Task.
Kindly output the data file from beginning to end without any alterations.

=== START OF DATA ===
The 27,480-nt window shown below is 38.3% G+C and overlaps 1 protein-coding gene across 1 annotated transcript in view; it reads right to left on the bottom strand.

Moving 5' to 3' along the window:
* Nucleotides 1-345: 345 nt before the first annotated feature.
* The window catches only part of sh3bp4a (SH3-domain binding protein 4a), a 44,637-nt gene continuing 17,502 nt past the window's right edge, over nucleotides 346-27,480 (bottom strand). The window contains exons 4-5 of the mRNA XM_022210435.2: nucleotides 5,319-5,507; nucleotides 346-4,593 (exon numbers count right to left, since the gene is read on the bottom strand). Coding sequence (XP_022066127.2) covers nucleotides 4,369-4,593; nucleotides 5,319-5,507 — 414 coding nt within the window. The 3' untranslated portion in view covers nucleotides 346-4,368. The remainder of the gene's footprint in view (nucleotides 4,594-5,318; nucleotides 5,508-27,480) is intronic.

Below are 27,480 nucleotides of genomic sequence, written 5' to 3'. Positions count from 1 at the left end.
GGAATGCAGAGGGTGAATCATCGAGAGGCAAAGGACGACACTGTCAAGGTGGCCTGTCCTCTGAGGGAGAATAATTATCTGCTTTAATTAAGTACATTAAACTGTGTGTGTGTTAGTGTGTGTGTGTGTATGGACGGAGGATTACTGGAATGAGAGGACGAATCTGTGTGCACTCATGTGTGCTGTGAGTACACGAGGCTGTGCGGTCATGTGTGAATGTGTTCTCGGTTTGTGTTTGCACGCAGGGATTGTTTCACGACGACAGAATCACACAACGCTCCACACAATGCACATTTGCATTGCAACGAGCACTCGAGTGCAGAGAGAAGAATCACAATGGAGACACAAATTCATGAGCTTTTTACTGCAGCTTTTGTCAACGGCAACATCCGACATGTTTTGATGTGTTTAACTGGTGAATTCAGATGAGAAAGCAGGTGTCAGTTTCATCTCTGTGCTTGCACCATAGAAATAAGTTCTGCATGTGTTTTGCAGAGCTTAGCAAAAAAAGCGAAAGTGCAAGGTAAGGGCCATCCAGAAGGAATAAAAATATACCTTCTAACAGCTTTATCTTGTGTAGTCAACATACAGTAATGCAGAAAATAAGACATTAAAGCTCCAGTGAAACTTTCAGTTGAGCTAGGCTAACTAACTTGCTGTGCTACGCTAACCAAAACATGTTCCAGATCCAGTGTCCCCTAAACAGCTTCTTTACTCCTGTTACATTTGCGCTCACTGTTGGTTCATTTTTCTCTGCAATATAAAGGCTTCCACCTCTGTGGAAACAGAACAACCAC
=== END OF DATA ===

The 27,480-nt window shown below is 38.3% G+C and overlaps 1 protein-coding gene across 1 annotated transcript in view; it reads right to left on the bottom strand.

Moving 5' to 3' along the window:
* Nucleotides 1-345: 345 nt before the first annotated feature.
* The window catches only part of sh3bp4a (SH3-domain binding protein 4a), a 44,637-nt gene continuing 17,502 nt past the window's right edge, over nucleotides 346-27,480 (bottom strand). The window contains exons 4-5 of the mRNA XM_022210435.2: nucleotides 5,319-5,507; nucleotides 346-4,593 (exon numbers count right to left, since the gene is read on the bottom strand). Coding sequence (XP_022066127.2) covers nucleotides 4,369-4,593; nucleotides 5,319-5,507 — 414 coding nt within the window. The 3' untranslated portion in view covers nucleotides 346-4,368. The remainder of the gene's footprint in view (nucleotides 4,594-5,318; nucleotides 5,508-27,480) is intronic.

Below are 27,480 nucleotides of genomic sequence, written 5' to 3'. Positions count from 1 at the left end.
GGAATGCAGAGGGTGAATCATCGAGAGGCAAAGGACGACACTGTCAAGGTGGCCTGTCCTCTGAGGGAGAATAATTATCTGCTTTAATTAAGTACATTAAACTGTGTGTGTGTTAGTGTGTGTGTGTGTATGGACGGAGGATTACTGGAATGAGAGGACGAATCTGTGTGCACTCATGTGTGCTGTGAGTACACGAGGCTGTGCGGTCATGTGTGAATGTGTTCTCGGTTTGTGTTTGCACGCAGGGATTGTTTCACGACGACAGAATCACACAACGCTCCACACAATGCACATTTGCATTGCAACGAGCACTCGAGTGCAGAGAGAAGAATCACAATGGAGACACAAATTCATGAGCTTTTTACTGCAGCTTTTGTCAACGGCAACATCCGACATGTTTTGATGTGTTTAACTGGTGAATTCAGATGAGAAAGCAGGTGTCAGTTTCATCTCTGTGCTTGCACCATAGAAATAAGTTCTGCATGTGTTTTGCAGAGCTTAGCAAAAAAAGCGAAAGTGCAAGGTAAGGGCCATCCAGAAGGAATAAAAATATACCTTCTAACAGCTTTATCTTGTGTAGTCAACATACAGTAATGCAGAAAATAAGACATTAAAGCTCCAGTGAAACTTTCAGTTGAGCTAGGCTAACTAACTTGCTGTGCTACGCTAACCAAAACATGTTCCAGATCCAGTGTCCCCTAAACAGCTTCTTTACTCCTGTTACATTTGCGCTCACTGTTGGTTCATTTTTCTCTGCAATATAAAGGCTTCCACCTCTGTGGAAACAGAACAACCAC